Over time, design flaws may be found in certain models, which will also mean the seat is discontinued, and can no longer be used. Additionally, according to government regulations, any child product deemed unsafe and recalled, can no longer be legally sold.
Accidents and the Law
Any child car seat involved in an accident must be replaced. The safety of the seat can no longer be assured. As the seat ages, the history and safety of the seat can no longer be guaranteed either. Unless you can be certain that an older car seat has not been in an accident, you may not want to risk putting your child in that seat to save a few dollars.
Car Seat Expiration Dates
The Graco car seat expiration date can be found in one of two places: back or bottom. The declaration is clearly labeled to avoid any confusion. Another place to find the expiration date is the owner's manual. If you have lost this, or received the item second hand, then you can also call the car seat manufacturer. By providing them with the serial number, the company can tell you if the seat has any recall notices, or if it is out of date.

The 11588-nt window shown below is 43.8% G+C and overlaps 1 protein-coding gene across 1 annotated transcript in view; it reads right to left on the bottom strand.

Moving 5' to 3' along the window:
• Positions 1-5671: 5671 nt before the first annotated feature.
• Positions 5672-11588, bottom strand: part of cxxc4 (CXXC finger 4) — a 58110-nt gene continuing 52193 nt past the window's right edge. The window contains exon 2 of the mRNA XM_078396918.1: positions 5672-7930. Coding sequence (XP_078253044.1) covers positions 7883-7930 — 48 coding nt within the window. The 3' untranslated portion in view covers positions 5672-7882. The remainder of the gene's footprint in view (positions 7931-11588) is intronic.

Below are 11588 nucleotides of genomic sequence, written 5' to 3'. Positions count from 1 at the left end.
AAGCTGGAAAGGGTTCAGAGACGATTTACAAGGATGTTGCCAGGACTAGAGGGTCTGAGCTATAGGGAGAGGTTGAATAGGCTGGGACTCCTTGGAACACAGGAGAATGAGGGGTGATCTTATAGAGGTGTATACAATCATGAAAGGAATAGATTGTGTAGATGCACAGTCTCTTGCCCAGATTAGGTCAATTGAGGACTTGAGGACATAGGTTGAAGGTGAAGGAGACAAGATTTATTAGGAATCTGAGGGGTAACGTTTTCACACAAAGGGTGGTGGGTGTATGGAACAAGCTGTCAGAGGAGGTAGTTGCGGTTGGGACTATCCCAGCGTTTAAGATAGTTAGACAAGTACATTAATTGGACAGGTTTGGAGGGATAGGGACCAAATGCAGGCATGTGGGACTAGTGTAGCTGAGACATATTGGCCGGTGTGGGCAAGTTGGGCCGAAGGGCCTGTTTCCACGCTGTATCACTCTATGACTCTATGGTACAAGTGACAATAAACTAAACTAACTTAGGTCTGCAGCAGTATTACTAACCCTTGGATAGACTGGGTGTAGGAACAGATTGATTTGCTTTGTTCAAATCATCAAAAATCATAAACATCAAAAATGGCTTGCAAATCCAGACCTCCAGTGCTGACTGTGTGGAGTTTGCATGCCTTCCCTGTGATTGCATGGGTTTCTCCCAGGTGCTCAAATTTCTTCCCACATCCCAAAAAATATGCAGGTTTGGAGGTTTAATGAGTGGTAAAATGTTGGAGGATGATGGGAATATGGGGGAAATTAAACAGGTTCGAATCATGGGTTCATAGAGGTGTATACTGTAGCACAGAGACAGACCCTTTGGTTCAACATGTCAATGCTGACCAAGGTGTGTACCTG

Once you purchase or receive a car seat, you should immediately register it with the manufacturer, even if it is an older model. The registration process helps the company track car seats and allows them to send you any relevant information, such as recall notices.
You can find the model or the serial number of the seat on the back, or bottom near the expiration date. You can then register the seat by calling or emailing the information to the company. If you have the product registration postcard, then fill that out and send it in.
Car Seat Disposal